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  • Stout, Rex Todhunter (American author)

    Rex Stout, American author who wrote genteel mystery stories revolving around the elegantly eccentric and reclusive detective Nero Wolfe and his wisecracking aide, Archie Goodwin. Stout worked odd jobs until 1912, when he began to write sporadically for magazines. After writing four moderately

  • Stout, Sir Robert (prime minister of New Zealand)

    Sir Robert Stout, New Zealand statesman and judge who helped unify the Liberal Party during the late 1870s; as prime minister (1884–87) he worked to expand opportunities for small farmers. A surveyor and an advocate of radical land reform in Lerwick, Stout emigrated to New Zealand in 1863 after

  • Stoutt, Hamilton Lavity (chief minister of British Virgin Islands)

    H. Lavity Stoutt, chief minister of the British Virgin Islands five times from 1967 to 1995 and a member of the Legislative Council from 1957, the longest-serving parliamentarian in the region (b. March 7, 1929--d. May 14,

  • stove

    Stove, device used for heating or cooking. The first of historical record was built in 1490 in Alsace, entirely of brick and tile, including the flue. The later Scandinavian stove had a tall, hollow iron flue containing iron baffles arranged to lengthen the travel of the escaping gases in order to

  • stovehouse (horticulture)

    greenhouse: In a tropical greenhouse, or hothouse, which has nighttime temperatures of 16–21 °C (60–70 °F), caladiums, philodendrons, gardenias, poinsettias, bougainvilleas,

  • Stover, Charles B. (American philanthropist)

    social settlement: …to the United States when Charles B. Stover and an American lecturer at the West London Ethical Society, Stanton Coit, an early visitor to Toynbee Hall, established Neighborhood Guild, now University Settlement, on the Lower East Side of New York City in 1886. In Chicago in 1889, Jane Addams bought…

  • Stovey, George (American baseball player)

    baseball: Segregation: …second baseman Bud Fowler, pitcher George Stovey, pitcher Robert Higgins, and Frank Grant, a second baseman who was probably the best black player of the 19th century, were on rosters of clubs in the International League, one rung below the majors. At least 15 other black players were in lesser…

  • Stow, David (British educator)

    teacher education: Early development: …of the Lancastrian system was David Stow, who in 1834 founded the Glasgow Normal Seminary from which “trainers,” as his graduates came to be called, went to schools in Scotland and many of the British colonial territories. In the United States, after an uncertain start, the Massachusetts Normal Schools founded…

  • Stow, John (English author)

    John Stow, one of the best-known Elizabethan antiquaries, author of the famous A Survey of London (1598; revised and enlarged, 1603). Stow was a prosperous tailor until about 1565–70, after which he devoted his time to collecting rare books and manuscripts, a hobby that left him impoverished.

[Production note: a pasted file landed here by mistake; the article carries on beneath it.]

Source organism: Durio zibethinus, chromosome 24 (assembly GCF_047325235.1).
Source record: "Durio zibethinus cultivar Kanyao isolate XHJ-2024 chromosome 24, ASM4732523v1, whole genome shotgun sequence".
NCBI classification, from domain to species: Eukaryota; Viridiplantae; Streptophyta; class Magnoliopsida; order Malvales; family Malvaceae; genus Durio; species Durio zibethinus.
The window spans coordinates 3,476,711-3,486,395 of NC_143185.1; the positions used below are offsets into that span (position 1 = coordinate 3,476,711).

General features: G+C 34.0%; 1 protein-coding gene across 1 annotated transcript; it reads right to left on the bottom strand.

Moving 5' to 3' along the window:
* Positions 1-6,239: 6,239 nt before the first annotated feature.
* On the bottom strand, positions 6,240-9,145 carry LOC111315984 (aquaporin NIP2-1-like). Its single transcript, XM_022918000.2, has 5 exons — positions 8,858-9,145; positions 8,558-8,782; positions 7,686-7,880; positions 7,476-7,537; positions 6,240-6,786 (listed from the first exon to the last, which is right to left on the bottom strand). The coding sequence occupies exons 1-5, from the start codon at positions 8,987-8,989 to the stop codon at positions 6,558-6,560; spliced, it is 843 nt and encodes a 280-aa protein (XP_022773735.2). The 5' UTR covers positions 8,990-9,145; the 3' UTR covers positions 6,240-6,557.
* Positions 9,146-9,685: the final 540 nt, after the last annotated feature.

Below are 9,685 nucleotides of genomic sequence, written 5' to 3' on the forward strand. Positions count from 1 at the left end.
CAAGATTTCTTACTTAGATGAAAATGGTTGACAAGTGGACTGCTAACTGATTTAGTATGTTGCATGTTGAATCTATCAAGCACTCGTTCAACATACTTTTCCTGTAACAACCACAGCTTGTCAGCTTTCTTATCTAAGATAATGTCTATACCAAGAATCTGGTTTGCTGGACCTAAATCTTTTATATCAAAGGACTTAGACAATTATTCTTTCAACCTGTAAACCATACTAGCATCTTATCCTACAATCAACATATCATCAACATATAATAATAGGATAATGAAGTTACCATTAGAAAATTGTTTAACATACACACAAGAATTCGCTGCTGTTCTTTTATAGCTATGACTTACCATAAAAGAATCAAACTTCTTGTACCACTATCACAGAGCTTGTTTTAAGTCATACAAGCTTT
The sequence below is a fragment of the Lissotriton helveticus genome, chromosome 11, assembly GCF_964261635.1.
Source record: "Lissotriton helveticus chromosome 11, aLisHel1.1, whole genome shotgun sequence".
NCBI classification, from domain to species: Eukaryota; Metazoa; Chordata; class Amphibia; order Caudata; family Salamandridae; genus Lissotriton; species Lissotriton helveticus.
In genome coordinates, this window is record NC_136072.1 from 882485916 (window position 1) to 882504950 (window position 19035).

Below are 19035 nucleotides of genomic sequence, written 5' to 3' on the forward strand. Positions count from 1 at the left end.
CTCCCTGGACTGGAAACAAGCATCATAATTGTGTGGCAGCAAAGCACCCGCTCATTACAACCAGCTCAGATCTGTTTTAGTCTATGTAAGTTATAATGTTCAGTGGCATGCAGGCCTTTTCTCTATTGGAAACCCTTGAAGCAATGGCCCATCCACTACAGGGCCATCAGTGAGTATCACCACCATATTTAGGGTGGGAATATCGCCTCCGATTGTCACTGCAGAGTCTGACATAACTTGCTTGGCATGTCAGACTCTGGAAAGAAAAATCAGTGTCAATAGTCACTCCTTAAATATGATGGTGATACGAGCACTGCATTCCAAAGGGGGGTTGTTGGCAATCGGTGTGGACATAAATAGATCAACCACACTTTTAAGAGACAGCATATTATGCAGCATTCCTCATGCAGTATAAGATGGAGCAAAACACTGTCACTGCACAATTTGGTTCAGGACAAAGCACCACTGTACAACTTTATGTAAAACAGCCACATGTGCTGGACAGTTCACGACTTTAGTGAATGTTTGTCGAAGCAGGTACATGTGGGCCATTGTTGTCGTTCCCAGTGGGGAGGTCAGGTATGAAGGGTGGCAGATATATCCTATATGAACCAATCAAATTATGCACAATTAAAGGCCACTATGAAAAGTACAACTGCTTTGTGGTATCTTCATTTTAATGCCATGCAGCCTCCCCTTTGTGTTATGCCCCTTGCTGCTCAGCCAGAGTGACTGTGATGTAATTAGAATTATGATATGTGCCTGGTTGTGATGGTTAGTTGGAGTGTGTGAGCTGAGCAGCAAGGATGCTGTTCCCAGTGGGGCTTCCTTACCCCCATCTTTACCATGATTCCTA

• Stow, Julian Randolph (Australian writer)

    Randolph Stow, Australian novelist and poet noted for his economical style and great powers of description. Stow’s first novel, A Haunted Land (1956), a wild, almost Gothic tale, appeared in the same year that he graduated from the University of Western Australia. In 1957 he began to teach English

  • Stow, Randolph (Australian writer)

    Randolph Stow, Australian novelist and poet noted for his economical style and great powers of description. Stow’s first novel, A Haunted Land (1956), a wild, almost Gothic tale, appeared in the same year that he graduated from the University of Western Australia. In 1957 he began to teach English

  • stowage factor (nautical science)

    ship: Hydrostatics: …cargo of such a high stowage factor (i.e., volume per weight unit) that providing for the required internal volume is more of a problem than providing for a specific deadweight. Nevertheless, the problem of designing for a displacement that matches the weight of the ship is essentially the same.

  • Stowe (estate, Buckinghamshire, England, United Kingdom)

    Stowe, former estate of the Temple family, the dukes of Buckingham (the title became extinct in 1889), in Buckinghamshire, England. The mansion was begun in 1697 and was remodeled in 1775. It is now the site of Stowe School. Among the architects, designers, and decorators who worked on the house

  • Stowe, Calvin E. (American educator)

    Calvin E. Stowe, professor of biblical studies who greatly influenced the development of public education in the United States. Though raised in poverty following his father’s death in 1808, Stowe managed to secure a sufficient preparatory education to enter Bowdoin College in Brunswick, Maine,

  • Stowe, Calvin Ellis (American educator)